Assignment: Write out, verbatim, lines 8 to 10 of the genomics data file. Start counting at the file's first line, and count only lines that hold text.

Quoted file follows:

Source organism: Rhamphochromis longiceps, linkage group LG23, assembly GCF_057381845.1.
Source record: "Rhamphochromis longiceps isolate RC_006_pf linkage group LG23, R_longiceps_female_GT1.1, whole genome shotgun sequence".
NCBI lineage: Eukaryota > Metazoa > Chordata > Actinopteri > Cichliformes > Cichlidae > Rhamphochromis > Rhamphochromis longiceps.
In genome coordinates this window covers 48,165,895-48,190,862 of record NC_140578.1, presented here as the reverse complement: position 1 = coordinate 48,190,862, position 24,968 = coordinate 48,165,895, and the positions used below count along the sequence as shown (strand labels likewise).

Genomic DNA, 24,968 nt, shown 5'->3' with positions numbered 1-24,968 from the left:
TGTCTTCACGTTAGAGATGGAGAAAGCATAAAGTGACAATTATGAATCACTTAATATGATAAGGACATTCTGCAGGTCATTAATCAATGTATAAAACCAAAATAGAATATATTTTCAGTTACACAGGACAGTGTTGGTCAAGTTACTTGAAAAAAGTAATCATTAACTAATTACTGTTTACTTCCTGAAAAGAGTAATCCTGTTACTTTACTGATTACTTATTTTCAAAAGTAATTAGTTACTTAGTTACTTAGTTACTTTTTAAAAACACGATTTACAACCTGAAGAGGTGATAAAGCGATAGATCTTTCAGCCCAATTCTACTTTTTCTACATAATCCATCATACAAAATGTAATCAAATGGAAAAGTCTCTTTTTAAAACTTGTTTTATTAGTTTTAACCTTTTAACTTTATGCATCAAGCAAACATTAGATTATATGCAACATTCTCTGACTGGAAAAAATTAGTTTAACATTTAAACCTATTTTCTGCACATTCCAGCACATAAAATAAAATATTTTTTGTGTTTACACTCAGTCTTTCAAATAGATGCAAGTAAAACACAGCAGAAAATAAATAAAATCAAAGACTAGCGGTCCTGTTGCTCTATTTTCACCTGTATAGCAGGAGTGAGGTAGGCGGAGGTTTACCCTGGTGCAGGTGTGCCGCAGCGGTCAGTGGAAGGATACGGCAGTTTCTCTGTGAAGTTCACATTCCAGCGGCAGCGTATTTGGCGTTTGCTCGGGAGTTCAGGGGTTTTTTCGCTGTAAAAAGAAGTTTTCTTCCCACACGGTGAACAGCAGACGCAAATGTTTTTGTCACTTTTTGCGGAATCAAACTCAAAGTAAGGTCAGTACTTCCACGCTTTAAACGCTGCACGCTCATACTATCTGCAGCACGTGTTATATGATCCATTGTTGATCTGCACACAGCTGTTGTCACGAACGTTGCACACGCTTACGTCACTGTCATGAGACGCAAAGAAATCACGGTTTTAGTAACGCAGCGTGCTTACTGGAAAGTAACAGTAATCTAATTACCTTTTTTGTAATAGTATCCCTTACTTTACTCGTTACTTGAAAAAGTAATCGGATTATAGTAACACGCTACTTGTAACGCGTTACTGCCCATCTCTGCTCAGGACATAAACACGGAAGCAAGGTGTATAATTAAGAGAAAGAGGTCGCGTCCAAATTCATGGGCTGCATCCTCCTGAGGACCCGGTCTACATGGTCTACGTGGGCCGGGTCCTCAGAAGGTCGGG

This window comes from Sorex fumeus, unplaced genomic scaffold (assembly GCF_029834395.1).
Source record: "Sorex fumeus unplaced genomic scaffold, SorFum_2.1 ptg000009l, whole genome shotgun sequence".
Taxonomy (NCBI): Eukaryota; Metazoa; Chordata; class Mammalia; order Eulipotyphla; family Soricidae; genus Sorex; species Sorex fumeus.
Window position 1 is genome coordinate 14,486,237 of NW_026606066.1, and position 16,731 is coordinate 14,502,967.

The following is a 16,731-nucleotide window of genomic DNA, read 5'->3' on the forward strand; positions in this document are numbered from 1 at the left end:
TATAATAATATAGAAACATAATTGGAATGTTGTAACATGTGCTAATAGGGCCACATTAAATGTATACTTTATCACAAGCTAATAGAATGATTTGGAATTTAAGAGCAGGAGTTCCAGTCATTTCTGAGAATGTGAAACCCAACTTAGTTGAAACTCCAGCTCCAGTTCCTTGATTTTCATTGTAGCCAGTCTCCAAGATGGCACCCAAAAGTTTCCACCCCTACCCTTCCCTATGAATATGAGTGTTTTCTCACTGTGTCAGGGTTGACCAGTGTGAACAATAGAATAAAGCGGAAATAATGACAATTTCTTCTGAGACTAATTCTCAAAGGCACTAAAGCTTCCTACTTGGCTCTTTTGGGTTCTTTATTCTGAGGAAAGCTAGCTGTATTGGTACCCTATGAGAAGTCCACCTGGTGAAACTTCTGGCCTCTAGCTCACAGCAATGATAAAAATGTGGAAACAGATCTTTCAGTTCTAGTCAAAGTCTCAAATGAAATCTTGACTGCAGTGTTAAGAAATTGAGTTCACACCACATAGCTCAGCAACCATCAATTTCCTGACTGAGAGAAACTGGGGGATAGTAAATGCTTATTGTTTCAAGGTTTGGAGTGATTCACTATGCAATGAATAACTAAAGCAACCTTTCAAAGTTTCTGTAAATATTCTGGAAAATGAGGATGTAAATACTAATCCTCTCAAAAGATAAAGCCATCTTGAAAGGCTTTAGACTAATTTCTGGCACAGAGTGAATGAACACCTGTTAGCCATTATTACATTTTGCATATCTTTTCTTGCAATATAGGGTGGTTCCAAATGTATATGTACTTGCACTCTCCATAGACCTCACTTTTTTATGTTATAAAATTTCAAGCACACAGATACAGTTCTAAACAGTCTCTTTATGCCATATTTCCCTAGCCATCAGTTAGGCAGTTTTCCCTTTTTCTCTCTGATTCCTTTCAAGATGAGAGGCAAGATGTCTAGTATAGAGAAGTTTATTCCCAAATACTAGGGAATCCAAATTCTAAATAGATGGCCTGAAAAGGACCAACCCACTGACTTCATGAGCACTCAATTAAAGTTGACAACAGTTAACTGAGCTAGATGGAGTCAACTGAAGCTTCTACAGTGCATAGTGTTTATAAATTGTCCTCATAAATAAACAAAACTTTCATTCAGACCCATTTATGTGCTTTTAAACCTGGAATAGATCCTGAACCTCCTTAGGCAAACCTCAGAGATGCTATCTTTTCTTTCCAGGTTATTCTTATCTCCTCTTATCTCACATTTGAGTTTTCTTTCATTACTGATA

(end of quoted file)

Source record: "Sorex fumeus unplaced genomic scaffold, SorFum_2.1 ptg000009l, whole genome shotgun sequence".
Taxonomy (NCBI): Eukaryota; Metazoa; Chordata; class Mammalia; order Eulipotyphla; family Soricidae; genus Sorex; species Sorex fumeus.
Window position 1 is genome coordinate 14,486,237 of NW_026606066.1, and position 16,731 is coordinate 14,502,967.